articles and media
The public face of BAMP was launched in early November 2011. However, it always takes some time for research outputs to be generated. These more substative peer-reviewed paper became to be published in early 2013. As the research activities of BAMP proceed and further results are reported and commented on, this area of the site will be used to capture links to these reports.
A decade of scientific study on sea lice in BC summarised (July, 2013)
This month a landmark article summarising results around the monitoring of sea lice in the Broughton Archipelago has been published. This monitoring was carried out, in parallel, by teams under the direction of Martin Krkošek (now at the University of Toronto) and Brent Hargreaves/Simon Jones (Fisheries and Oceans Canada) between 2003 and 2009. The work was then integrated and continued as part of the BAMP initiative, as reported elsewhere on this web site. For the first time these three sets of data, covering an entire decade of careful scientific study, have been brought together and key trends/associations explored.
"It has been fascinating, if at times challenging, to work with this extensive data set. I feel privileged to have been able to bring together the results from such a dedicated group of researchers", said the lead author Thitiwan Patanasatienkul, of the University of Prince Edward Island.
One of the interesting observations is that while the prevalence of sea lice on both of the main wild species studied, pink and chum salmon, appear to follow broadly similar annual patterns, there are also subtle differences in the two fish species’ relationship to this natural parasite, particularly as the wild hosts grow over the season.
"The presence of significant levels of spatial clustering that were observed for all wild salmon sampled in these studies indicates the need to better understand the dynamics involved", said co-author Dr. Martin Krkošek, a professor at the University of Toronto.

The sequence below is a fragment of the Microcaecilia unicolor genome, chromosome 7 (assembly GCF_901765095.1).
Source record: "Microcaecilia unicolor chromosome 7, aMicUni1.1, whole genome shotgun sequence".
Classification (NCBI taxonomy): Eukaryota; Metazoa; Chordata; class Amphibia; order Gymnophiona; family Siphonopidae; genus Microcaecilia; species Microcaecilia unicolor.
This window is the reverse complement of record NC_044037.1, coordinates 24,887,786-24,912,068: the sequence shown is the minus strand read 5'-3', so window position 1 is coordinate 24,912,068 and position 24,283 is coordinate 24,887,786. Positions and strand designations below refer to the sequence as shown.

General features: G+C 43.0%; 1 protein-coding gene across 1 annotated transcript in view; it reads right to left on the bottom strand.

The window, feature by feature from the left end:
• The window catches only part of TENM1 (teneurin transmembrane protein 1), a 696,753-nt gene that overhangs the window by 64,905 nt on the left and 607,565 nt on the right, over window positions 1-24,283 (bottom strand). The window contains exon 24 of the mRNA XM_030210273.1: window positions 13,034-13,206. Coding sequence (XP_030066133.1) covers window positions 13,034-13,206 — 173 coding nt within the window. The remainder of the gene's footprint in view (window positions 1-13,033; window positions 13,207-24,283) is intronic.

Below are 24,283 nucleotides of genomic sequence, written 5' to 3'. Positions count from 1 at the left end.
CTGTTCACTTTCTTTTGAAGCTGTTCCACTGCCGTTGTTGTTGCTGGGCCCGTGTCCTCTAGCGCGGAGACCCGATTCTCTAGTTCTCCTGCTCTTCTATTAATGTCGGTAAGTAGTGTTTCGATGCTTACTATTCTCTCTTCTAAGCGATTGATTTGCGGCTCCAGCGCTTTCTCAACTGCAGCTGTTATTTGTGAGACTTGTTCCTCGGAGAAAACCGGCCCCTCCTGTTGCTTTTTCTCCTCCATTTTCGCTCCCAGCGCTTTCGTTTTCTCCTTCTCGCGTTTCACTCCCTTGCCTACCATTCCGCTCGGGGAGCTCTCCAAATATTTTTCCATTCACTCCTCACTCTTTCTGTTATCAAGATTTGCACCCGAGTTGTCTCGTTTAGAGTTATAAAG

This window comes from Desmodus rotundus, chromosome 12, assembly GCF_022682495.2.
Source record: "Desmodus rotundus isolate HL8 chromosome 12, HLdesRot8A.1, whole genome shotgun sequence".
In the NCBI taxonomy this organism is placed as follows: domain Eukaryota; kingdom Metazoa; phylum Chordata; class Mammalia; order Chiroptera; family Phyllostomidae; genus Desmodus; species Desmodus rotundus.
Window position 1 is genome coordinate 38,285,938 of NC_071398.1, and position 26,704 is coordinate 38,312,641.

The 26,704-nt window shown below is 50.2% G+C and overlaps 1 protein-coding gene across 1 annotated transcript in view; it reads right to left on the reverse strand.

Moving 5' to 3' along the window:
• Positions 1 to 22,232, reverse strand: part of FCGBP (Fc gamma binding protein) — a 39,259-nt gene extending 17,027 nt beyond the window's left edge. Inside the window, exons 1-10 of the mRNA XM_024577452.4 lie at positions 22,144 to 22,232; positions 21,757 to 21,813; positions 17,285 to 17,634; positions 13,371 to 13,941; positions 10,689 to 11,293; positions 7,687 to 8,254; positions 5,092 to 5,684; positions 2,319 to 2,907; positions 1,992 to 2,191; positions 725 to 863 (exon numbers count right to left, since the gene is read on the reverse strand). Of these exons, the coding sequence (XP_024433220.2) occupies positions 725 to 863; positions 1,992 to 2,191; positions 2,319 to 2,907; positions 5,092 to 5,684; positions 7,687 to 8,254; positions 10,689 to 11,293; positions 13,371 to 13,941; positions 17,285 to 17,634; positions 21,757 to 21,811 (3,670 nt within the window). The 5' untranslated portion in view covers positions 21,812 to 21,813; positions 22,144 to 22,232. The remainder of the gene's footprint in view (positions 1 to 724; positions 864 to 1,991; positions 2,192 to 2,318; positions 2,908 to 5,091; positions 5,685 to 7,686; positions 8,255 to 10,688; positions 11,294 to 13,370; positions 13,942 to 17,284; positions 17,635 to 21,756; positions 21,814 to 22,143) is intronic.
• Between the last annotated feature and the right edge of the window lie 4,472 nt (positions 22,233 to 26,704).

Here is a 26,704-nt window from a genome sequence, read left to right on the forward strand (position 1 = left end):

"This work contributes to our understanding of sea lice ecology in coastal BC, and emphasises the value of collaborative research in studying salmon health in coastal ecosystems" said co-author Dr. Simon Jones, a scientist with Fisheries and Oceans Canada (DFO).
This paper is an outcome of BAMP’s collaborative research activity which involves active participation of academics, aquaculture companies, DFO and conservation organizations.
Dr. Crawford Revie, who acts as the BAMP science coordinator noted, "it is hoped that this summary paper will be the first in a number of epidemiological studies that provide novel insights from this unique data set; in some ways this paper raises as many questions as it answers and it has challenged BAMP team members to extend their research efforts".
The study was published in July 2013 in Diseases of Aqautic Organisms and can be accessed via http://www.int-res.com/abstracts/dao/v105/n2/p149-161/
Media links about the article/publication above:
New collaboration finds opportunities for wild salmon conservation (April, 2013)
A new research article has identified that careful timing of sea lice control on salmon farms reduces parasite loads when wild juvenile salmon are nearby. The multi-disciplinary team of academics, government scientists, and aquaculture veterinarians analyzed seven years of data from salmon farms in the Broughton Archipelago, British Columbia (BC), an area made famous for sea lice controversy several years ago.
"We found that using the parasiticide treatment SLICE® in January or early February is the most effective time to reduce sea lice on farmed salmon when wild juvenile salmon are migrating", said the lead author Luke Rogers, of the University of Toronto.
The spread of sea lice from farmed salmon has been thought to affect wild pink and coho salmon populations in the area, raising management and conservation concerns. By identifying a common goal of healthy salmon—farmed and wild—this study breaks new ground in the often-divisive literature of farmed salmon–wild salmon interactions in BC.
"British Columbia is fortunate that SLICE® has remained effective. Sea lice in Europe and New Brunswick are showing signs of resistance to SLICE®", said co-author Dr. Martin Krkošek, a professor at the University of Toronto.
The collaborative study was organized through the Broughton Archipelago Monitoring Program (BAMP), a collaboration between aquaculture companies, conservation organizations, DFO, and academics.